Large plate with the endangered swan Rijksmuseum
The endangered swan, too The endangered swan; later conceived as an allegory of Johan de Witt, is a painting by the painter Jan Asselijn (circa 1610 - 1652) from around 1650. It is part of the collection of the Rijksmuseum in Amsterdam.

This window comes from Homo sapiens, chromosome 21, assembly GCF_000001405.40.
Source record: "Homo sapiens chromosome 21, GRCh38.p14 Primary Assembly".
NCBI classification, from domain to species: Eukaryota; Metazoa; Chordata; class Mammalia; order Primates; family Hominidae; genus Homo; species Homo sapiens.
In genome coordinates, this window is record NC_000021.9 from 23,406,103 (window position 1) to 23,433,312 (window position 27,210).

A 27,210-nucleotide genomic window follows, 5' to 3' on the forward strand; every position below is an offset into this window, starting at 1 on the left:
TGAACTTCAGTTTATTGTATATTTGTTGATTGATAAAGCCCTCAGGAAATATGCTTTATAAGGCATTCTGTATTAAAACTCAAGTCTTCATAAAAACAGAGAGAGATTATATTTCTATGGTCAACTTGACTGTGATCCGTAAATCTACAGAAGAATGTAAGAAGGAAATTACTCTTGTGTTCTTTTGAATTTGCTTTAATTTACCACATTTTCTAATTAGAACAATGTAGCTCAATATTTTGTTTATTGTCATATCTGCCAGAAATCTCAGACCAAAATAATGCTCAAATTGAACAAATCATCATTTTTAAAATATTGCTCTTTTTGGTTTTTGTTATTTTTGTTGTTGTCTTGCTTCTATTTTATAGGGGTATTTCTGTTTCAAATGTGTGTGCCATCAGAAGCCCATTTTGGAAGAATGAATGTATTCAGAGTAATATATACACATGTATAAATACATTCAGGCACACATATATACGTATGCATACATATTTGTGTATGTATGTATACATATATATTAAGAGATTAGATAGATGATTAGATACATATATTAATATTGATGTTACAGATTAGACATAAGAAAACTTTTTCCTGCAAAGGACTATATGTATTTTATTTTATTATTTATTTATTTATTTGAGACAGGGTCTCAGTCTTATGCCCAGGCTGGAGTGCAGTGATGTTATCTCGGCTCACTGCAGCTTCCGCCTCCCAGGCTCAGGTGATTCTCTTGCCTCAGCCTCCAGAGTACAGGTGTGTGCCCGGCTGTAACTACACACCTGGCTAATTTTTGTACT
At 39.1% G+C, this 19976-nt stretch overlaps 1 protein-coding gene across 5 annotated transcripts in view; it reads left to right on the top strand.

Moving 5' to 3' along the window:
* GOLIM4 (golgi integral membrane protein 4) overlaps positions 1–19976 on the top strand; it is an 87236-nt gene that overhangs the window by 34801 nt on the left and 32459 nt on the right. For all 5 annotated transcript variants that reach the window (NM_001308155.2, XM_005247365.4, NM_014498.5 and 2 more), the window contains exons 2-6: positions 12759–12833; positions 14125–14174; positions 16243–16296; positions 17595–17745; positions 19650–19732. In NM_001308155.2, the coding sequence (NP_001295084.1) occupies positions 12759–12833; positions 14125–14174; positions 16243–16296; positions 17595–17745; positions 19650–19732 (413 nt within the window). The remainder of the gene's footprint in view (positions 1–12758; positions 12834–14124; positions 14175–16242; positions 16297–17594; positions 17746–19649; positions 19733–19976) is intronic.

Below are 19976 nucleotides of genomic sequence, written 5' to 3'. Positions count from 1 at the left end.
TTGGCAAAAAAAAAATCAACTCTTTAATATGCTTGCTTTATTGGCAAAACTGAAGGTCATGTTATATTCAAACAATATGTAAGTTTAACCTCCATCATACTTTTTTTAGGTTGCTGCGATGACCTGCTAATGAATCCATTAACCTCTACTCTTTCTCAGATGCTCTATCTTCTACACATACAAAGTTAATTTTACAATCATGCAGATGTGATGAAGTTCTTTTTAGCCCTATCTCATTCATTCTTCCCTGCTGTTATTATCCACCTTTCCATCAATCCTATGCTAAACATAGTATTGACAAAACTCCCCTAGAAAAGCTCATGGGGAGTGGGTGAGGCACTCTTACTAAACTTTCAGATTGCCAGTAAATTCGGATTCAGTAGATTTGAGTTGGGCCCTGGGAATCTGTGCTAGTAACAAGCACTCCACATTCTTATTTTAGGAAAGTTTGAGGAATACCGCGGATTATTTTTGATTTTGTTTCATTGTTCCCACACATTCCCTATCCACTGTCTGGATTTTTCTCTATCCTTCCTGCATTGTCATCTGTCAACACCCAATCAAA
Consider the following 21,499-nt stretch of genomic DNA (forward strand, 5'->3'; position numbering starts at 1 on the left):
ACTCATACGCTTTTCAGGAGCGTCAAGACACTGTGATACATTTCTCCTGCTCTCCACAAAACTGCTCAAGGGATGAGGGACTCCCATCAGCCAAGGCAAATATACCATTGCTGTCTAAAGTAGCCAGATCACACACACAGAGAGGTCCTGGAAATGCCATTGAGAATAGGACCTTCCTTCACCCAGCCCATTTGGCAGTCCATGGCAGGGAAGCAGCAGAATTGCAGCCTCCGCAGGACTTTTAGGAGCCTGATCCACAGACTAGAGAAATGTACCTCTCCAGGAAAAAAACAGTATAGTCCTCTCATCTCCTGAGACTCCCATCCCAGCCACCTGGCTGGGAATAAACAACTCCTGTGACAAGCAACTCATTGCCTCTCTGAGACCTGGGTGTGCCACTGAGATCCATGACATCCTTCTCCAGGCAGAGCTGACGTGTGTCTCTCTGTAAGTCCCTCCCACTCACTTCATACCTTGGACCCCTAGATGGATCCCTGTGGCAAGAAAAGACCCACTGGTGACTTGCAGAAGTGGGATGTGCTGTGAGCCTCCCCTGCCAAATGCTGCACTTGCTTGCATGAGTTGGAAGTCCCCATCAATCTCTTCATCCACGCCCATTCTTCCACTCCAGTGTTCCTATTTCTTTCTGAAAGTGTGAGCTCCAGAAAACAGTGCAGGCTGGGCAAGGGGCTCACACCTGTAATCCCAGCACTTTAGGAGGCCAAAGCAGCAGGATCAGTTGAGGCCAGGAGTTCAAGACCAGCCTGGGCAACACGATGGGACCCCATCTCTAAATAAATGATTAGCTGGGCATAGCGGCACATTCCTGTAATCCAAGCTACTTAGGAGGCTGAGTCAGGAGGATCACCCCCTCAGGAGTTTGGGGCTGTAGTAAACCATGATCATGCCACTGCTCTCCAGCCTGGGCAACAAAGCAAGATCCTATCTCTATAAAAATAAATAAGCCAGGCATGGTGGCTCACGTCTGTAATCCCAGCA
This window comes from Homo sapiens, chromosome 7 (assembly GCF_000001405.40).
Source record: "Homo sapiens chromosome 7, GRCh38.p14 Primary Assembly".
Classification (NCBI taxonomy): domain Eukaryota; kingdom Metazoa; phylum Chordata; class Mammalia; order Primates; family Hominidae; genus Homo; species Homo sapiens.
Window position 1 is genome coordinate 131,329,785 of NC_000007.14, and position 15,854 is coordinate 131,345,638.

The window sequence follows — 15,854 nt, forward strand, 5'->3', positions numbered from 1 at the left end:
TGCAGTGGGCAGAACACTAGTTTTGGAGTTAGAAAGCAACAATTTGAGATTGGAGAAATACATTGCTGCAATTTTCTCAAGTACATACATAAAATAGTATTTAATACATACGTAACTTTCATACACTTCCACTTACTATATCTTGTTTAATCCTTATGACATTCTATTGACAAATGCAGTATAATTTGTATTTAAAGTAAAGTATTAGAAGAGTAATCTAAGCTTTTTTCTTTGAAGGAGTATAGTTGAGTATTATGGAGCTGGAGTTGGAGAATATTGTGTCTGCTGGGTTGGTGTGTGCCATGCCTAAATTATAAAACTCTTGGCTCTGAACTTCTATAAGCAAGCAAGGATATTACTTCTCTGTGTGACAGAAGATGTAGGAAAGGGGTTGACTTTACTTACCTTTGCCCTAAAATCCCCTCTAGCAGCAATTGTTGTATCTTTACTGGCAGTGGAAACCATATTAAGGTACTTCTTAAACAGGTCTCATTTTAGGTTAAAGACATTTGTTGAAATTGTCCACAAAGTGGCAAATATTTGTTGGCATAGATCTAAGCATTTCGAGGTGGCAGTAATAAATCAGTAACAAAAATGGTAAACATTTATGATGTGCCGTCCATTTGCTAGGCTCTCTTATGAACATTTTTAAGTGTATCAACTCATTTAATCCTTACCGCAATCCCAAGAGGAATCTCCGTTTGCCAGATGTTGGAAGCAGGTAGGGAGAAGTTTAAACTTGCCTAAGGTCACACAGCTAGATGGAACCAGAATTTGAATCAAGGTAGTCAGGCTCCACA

The swan is depicted in life size, which gives it a more realistic appearance. The fighting position of the swan comes across as extra threatening, because the bird is painted from a low point of view, from the so-called frog's perspective. The swan is shown in shades of white, yellow, gray and also with blue. The bird is in the backlight. The left wing catches the sunlight with the top, enhancing the outlines of the chest and adding tension to the representation of the swan. Asselijn was a master of material expression. For example, the sunlight shines through the wafer-thin edges of the down feathers. The sky consists of two shades of blue, a grayer one at the top and a clearer one below. It is suspected that he used the pigments respectively narrow and ultramarine. The swan has just pooped, either as a deterrent or out of fear. At the top of the faeces subtle reddish-brown hues can be seen, which shows that Asselijn has studied the swan droppings well. Italian influences from the time he stayed in Italy are visible in the golden straws of the swan's nest, with which he reflected the sunshine.